(Washington, D.C., June 27, 2018) Nearly 100 years ago, on July 3, 1918, the United States enacted the Migratory Bird Treaty Act (MBTA) to protect migratory birds. Passed in the nick of time, the Act helped restore populations of many birds, ranging from herons and egrets to shorebirds and waterfowl. The original Act was a means of implementing a 1916 treaty between the U.S. and Canada intended to ensure the preservation of migratory bird species.

The Migratory Bird Treaty Act — now under unprecedented threat — has played an essential role in the restoration of bird populations across the country, from herons and egrets to shorebirds and waterfowl. Photo of Great Blue Herons by FloridaStock/Shutterstock

“The Migratory Bird Treaty Act has been a remarkable success,” said Mike Parr, President of American Bird Conservancy. “The Act's authors responded to migratory bird declines by focusing on the threats of the early 20th century, and they would have been proud to see how the Act has been used to protect birds from modern threats.

“By keeping the Migratory Bird Treaty Act strong, we can build on that conservation success. We can avoid preventable deaths caused by human influences such as industrial development and misuse of pesticides — and ensure that future generations of Americans enjoy the same wondrous spectacle of migratory birds we do today.”

 
At 100, Successful Law is Under Attack

In a legal opinion issued December 2017, the Administration abruptly reversed decades of government policy and practice — by both Democratic and Republican administrations — on the implementation and enforcement of the MBTA. The Act's prohibition on the killing or "taking" of migratory birds has long been understood to extend to “incidental take” — meaning unintentional, but predictable and avoidable killing from threats such as oil pits that trap birds, and tall towers and power lines responsible for many bird collisions. Under the Administration's revised interpretation, the MBTA's protections will apply only to activities that purposefully kill birds. Any incidental take — no matter how inevitable, avoidable, or devastating its impact on birds — is now immune from enforcement under the law.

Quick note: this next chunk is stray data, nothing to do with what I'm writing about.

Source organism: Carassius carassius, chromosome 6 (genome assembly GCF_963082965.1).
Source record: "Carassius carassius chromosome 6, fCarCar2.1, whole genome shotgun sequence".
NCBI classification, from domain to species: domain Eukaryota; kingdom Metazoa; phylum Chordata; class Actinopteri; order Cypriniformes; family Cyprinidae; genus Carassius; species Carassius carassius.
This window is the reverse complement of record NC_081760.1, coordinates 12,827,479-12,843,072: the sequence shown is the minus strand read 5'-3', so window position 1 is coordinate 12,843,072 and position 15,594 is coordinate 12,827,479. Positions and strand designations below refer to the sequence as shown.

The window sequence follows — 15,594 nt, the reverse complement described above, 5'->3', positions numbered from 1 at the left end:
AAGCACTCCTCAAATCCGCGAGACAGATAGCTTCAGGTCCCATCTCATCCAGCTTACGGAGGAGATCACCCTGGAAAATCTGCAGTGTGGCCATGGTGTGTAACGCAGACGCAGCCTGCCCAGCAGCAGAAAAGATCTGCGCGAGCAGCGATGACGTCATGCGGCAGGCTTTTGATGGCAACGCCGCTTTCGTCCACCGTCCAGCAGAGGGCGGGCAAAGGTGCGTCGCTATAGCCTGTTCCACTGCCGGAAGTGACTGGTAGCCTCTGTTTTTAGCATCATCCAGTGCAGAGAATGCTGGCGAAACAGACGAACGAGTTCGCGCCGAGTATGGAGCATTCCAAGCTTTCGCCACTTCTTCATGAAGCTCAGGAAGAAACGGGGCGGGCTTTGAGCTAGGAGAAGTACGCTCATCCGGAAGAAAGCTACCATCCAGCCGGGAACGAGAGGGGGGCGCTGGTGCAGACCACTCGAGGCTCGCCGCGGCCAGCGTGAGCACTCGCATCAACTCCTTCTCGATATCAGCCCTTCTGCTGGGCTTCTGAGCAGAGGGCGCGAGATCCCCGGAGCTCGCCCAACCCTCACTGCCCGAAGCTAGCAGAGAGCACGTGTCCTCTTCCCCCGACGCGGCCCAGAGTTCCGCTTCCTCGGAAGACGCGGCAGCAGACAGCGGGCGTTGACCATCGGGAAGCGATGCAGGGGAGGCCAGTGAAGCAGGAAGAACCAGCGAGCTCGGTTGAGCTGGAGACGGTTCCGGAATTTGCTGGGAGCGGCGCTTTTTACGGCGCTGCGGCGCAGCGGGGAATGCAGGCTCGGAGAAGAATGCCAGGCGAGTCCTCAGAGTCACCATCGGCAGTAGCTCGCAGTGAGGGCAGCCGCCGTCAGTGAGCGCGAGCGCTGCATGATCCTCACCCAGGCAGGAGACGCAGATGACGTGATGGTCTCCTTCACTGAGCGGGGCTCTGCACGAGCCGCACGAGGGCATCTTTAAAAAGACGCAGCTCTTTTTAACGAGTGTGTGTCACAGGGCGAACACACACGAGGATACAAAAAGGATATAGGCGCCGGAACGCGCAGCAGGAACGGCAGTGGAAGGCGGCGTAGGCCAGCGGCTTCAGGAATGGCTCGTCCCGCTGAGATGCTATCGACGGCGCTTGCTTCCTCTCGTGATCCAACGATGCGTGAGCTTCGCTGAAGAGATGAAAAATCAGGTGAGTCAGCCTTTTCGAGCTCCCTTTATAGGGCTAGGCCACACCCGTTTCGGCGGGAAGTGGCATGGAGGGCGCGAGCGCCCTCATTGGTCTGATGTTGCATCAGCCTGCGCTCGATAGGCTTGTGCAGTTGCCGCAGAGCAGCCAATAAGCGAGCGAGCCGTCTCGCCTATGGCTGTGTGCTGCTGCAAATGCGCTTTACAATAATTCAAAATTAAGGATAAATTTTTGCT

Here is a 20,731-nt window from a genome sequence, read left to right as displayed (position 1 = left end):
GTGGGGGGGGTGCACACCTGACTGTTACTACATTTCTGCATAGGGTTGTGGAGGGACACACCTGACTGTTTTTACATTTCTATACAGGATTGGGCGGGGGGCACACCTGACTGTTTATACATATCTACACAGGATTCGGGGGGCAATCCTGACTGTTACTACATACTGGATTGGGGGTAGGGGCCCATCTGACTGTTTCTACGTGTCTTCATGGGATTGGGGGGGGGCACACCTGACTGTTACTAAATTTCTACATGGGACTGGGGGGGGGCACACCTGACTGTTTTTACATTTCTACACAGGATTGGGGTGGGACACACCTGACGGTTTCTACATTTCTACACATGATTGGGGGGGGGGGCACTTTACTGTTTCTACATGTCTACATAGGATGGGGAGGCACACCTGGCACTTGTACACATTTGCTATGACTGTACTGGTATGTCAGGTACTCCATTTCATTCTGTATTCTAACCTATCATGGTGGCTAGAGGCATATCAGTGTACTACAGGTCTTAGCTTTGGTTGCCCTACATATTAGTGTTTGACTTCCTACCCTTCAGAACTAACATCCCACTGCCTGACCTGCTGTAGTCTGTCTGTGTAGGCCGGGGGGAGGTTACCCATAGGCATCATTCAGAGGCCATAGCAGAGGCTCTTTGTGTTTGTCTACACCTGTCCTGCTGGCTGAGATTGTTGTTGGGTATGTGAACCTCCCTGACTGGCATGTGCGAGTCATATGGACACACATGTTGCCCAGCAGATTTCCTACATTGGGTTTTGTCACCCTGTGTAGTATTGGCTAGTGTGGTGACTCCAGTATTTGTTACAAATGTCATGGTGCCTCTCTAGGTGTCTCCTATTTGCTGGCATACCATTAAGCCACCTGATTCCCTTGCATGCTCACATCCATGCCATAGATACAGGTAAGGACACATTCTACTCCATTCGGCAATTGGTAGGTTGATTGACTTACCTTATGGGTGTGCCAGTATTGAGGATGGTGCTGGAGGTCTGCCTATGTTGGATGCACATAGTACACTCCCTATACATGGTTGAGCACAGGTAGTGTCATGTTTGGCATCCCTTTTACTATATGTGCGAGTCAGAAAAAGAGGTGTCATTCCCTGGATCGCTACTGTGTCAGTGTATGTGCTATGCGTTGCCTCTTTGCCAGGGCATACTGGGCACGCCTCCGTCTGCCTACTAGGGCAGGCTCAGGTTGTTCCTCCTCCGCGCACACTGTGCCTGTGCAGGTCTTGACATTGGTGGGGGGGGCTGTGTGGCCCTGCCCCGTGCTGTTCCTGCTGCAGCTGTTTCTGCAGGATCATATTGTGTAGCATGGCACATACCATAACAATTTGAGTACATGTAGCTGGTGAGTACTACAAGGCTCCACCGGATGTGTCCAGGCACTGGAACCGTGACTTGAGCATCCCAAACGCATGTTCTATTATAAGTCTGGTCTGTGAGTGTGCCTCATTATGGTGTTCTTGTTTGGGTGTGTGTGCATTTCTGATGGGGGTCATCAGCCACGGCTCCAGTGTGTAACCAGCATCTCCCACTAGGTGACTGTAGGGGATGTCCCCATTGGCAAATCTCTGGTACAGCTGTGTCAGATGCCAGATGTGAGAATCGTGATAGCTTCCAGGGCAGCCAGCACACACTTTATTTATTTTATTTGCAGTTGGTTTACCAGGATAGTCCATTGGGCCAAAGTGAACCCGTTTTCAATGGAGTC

A coalition of national environmental groups, including American Bird Conservancy, Center for Biological Diversity, Defenders of Wildlife, National Audubon Society, National Wildlife Federation, and the Natural Resources Defense Council, has filed litigation, challenging the Administration's move to eliminate these longstanding protections.

Opposition against the weakening of the Act is also mounting in Congress. Democrats on the House Committee on Natural Resources are holding a roundtable discussion today to discuss potential next steps to counter the Administration and to discuss the benefits of creating an incidental take permitting system.

In addition, all 10 Democratic members of the Senate's Committee on Environment and Public Works sent a letter to Interior Secretary Ryan Zinke, calling on him to keep enforcing the MBTA, cited as the country's most important bird conservation law.

“We strongly urge you to reconsider this opinion and to cease any corresponding efforts to change agency rules or guidance under the MBTA,” the Senators wrote in their letter to Sec. Zinke. “Instead, we ask that you continue to enforce this foundational bird conservation law as every administration from across the political spectrum has done for more than 40 years.”

In their letter, the Senators call attention to the 100-year history of the MBTA and why it remains essential. “For the 1,000 species of birds protected by the MBTA, the menace of market hunting and the plume trade have since disappeared, but the threats to birds have not,” they wrote. “The rapid industrialization of the country in the 20th century created new threats, as millions of waterfowl, raptors, and songbirds began to die tragic deaths after being trapped in oil pits, electrocuted on power lines, and more.”